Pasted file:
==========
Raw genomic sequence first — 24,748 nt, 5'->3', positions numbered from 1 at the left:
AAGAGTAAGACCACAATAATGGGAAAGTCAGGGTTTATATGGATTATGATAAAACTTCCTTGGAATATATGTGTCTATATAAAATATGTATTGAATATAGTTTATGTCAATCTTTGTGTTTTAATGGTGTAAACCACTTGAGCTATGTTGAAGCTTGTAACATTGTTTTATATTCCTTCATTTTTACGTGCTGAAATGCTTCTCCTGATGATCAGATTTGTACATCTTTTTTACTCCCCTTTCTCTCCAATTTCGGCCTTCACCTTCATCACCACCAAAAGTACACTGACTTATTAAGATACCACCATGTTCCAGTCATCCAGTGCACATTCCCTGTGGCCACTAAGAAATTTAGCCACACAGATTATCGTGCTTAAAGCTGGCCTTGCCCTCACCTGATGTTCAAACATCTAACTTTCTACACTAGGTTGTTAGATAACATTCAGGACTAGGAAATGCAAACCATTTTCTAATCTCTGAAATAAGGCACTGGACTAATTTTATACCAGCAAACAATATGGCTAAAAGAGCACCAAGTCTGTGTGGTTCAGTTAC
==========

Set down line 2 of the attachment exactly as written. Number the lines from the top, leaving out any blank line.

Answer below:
AAGAGTAAGACCACAATAATGGGAAAGTCAGGGTTTATATGGATTATGATAAAACTTCCTTGGAATATATGTGTCTATATAAAATATGTATTGAATATAGTTTATGTCAATCTTTGTGTTTTAATGGTGTAAACCACTTGAGCTATGTTGAAGCTTGTAACATTGTTTTATATTCCTTCATTTTTACGTGCTGAAATGCTTCTCCTGATGATCAGATTTGTACATCTTTTTTACTCCCCTTTCTCTCCAATTTCGGCCTTCACCTTCATCACCACCAAAAGTACACTGACTTATTAAGATACCACCATGTTCCAGTCATCCAGTGCACATTCCCTGTGGCCACTAAGAAATTTAGCCACACAGATTATCGTGCTTAAAGCTGGCCTTGCCCTCACCTGATGTTCAAACATCTAACTTTCTACACTAGGTTGTTAGATAACATTCAGGACTAGGAAATGCAAACCATTTTCTAATCTCTGAAATAAGGCACTGGACTAATTTTATACCAGCAAACAATATGGCTAAAAGAGCACCAAGTCTGTGTGGTTCAGTTAC